Following the initial detection of this anomalous activity, Darktrace’s Cyber AI Analyst launched an autonomous investigation into the beaconing and scanning activity and was able to connect these seemingly separate events into one incident. AI Analyst analyzes thousands of connections to hundreds of different endpoints at machine speed and then summarizes its findings in a single pane of glass, giving customers the necessary information to assess the threat and begin remediation if necessary. This significantly lessens the burden for human security teams, saving them previous time and resources, while ensuring they maintain full visibility over any suspicious activity on their network.

Figure 4: Cyber AI Analyst incident log summarizing the technical details of the device’s beaconing and scanning behavior.

Beaconing Continues

Darktrace continued to observe the device carrying out beaconing activity over the next few days, likely representing threat actors attempting to establish communication with their malicious infrastructure and setting up a foothold within the customer’s environment. In one such example, the device was seen connecting to the suspicious endpoint ‘fysiotherapie-panken[.]nl’. Multiple open-source intelligence (OSINT) vendors reported this endpoint to be a known malware delivery host [3].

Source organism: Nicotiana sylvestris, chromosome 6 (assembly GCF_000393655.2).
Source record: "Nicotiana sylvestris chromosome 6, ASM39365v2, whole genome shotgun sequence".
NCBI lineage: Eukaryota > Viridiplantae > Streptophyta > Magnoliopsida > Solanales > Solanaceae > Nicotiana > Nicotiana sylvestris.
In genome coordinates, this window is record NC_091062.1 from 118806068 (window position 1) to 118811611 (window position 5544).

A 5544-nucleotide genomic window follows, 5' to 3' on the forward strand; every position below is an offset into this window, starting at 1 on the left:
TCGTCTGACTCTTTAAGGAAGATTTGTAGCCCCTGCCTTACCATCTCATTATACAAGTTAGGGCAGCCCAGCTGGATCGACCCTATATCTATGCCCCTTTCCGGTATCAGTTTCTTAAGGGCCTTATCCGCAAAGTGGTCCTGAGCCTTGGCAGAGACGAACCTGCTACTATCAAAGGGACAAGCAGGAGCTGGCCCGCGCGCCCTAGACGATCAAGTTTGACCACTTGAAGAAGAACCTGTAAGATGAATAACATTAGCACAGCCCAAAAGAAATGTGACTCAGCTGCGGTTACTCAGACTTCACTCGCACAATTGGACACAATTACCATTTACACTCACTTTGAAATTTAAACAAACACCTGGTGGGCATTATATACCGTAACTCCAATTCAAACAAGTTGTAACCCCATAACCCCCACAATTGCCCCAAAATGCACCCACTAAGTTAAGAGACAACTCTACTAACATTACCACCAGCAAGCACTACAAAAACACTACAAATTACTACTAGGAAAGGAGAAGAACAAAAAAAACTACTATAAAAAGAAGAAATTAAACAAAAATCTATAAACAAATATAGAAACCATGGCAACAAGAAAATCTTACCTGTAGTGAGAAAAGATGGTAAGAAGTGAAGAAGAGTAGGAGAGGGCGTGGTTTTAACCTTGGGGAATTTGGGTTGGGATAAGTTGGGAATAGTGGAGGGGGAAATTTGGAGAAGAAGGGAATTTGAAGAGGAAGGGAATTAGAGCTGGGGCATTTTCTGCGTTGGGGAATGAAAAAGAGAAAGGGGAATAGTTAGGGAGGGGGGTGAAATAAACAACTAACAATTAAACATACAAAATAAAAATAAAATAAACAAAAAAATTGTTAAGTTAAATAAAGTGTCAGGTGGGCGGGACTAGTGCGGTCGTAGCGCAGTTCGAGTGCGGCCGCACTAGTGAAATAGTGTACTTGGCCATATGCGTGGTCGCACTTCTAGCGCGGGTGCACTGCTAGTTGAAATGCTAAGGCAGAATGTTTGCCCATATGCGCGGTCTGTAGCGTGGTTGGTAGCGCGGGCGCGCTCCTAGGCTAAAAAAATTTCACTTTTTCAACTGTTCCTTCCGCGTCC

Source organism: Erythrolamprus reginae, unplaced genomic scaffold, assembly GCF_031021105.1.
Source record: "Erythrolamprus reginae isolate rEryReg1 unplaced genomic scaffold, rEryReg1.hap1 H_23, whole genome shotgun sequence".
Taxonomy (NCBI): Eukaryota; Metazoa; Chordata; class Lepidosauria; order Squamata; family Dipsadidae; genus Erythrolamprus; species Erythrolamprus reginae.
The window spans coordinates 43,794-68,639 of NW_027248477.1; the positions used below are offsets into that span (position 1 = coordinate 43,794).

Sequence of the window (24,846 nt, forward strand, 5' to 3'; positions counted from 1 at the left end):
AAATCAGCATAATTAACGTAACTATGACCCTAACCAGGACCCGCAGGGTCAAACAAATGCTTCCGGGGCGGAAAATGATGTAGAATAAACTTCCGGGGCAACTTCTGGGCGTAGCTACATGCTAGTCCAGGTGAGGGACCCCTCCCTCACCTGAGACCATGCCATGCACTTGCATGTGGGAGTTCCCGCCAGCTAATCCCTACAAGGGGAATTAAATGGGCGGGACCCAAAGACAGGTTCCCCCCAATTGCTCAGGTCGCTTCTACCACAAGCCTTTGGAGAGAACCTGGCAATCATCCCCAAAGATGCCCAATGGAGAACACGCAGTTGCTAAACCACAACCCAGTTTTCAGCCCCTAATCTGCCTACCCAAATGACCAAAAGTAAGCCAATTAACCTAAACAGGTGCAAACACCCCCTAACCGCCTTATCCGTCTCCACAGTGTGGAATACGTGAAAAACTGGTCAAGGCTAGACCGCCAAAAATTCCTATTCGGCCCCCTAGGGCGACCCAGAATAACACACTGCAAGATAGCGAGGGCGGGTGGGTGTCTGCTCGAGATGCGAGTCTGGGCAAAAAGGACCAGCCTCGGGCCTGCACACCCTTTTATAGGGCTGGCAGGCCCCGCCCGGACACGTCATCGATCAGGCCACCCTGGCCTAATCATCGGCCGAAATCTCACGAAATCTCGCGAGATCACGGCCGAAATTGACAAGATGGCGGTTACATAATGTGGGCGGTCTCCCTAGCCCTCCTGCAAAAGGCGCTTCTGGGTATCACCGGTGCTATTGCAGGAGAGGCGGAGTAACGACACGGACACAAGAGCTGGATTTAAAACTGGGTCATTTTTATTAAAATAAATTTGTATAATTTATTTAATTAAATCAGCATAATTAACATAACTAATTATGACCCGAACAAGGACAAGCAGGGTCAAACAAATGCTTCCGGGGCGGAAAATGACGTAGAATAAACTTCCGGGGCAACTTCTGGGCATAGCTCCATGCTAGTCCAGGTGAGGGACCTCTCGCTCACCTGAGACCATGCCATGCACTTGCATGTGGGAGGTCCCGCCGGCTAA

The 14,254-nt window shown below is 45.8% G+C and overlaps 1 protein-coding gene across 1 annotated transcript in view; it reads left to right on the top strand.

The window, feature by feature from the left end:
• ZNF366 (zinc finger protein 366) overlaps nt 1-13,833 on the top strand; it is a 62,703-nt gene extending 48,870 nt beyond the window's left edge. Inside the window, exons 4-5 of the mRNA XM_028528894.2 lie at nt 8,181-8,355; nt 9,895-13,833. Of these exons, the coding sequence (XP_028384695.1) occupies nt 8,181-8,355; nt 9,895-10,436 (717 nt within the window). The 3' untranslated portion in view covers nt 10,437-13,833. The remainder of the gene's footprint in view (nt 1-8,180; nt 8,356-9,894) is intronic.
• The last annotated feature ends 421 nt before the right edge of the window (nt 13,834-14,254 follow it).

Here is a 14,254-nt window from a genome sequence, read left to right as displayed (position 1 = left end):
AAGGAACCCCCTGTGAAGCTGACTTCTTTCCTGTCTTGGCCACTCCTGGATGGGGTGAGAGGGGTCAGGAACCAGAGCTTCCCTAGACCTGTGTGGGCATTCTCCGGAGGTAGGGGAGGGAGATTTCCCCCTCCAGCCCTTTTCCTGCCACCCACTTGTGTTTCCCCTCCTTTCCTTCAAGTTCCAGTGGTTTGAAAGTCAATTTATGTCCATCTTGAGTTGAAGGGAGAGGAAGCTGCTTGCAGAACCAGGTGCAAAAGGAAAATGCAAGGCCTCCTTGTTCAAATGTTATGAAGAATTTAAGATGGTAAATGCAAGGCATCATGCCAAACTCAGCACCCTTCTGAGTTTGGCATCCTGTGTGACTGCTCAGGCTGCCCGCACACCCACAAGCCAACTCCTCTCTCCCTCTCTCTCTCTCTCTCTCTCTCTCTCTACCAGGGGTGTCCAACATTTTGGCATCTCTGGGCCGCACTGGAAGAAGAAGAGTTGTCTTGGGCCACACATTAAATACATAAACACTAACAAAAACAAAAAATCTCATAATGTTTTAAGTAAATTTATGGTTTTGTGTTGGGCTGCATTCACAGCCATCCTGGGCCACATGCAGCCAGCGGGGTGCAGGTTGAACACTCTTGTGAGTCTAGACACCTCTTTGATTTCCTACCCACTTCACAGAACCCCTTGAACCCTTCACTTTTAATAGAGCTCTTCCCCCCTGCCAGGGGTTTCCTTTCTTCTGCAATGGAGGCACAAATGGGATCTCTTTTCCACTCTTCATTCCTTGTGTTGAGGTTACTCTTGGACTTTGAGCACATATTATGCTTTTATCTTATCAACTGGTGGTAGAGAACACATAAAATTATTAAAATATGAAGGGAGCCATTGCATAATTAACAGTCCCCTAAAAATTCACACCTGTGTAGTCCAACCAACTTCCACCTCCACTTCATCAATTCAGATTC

Once again, Darktrace RESPOND was in place to quickly intervene in response to these suspicious external connection attempts. Over the course of several days, RESPOND blocked the offending device from connecting to suspicious endpoints via port 443 and enforced its pattern of life. These autonomous actions by RESPOND effectively mitigated and contained the attack, preventing it from escalating further along the kill chain and providing the customer’s security team crucial time to take act and employ their own remediation.